For the foreign visitor, El Tajín is a bit of a trip: the well-heeled might fly into the nearby El Tajín National Airport, but most will take a bus from Mexico City to the oil-camp-turned-city of Poza Rica. Direct buses from the Central del Norte bus station are recommended, and ADO and Futura lines offer a range of reliable options for the four-hour trip ($400-$800 round-trip). From Poza Rica, a secure taxi (outside the bus station) will take the visitor directly to El Tajín for around $100-$200, while a bus should cost $15.
The site is open from 9 AM to 5 PM, 365 days a year (except in cases of climactic or epidemiological emergencies), although the museum is intermittently closed for maintenance. A full circuit takes perhaps two hours at a leisurely pace. I recommend going in the morning—fewer tourists and cooler weather makes the trip more enjoyable. The site itself costs $80 to enter, with an additional $45 for cameras with tripods or videocameras. If you’d like to see the Voladores perform, $20 per person is a suggested minimum payment.
Guided visits are available in Spanish, English, and Totonac. They can be contracted at the guards’ post just before the site entrance, and I recommend taking advantage of this amenity. The guides are professionals, either residents of the area or with degrees in history or archaeology, and work according to a standard pricing scheme depending on the size of the group (up to $30 per person). Their tours typically last between an hour and an hour and a half, and include plenty of detail not otherwise available at the site. Lack of informational signage is a common tourist complaint in El Tajín, and more than a few have been left wondering at the meanings of the visible building and iconography.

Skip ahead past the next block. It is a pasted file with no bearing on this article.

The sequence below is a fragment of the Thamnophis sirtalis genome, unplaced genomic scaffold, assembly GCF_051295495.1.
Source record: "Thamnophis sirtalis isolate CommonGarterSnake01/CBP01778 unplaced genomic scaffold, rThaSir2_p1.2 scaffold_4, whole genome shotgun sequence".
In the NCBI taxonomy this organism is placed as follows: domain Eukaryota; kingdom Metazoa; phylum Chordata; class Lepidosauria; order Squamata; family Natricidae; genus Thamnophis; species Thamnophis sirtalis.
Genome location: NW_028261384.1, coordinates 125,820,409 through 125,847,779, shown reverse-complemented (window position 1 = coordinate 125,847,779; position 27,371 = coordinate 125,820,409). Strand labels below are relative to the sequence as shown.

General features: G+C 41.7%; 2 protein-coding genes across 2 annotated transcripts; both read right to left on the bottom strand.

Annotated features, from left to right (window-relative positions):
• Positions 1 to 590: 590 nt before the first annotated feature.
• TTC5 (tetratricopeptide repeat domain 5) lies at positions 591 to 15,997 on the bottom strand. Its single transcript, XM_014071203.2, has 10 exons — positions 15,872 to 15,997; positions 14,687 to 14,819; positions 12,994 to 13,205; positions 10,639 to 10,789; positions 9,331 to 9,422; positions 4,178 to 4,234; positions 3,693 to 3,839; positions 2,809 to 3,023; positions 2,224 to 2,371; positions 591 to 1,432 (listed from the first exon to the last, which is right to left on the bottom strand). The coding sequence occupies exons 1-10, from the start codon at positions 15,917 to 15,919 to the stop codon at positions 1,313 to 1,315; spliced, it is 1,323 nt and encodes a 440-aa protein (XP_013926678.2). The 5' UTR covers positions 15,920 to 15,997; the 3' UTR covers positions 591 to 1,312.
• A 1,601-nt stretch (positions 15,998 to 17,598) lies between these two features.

Nearby lodging can be had in Poza Rica and Papantla. The former features smaller chain hotels (Best Western and Fiesta Inn) while the latter is well-known as a more traditional town. It has the designation of Pueblo Mágico, referring to the conservation of vernacular architecture and cultural practices. The Hotel Tajín, for instance, is a mainstay, locally-owned and centrally-located.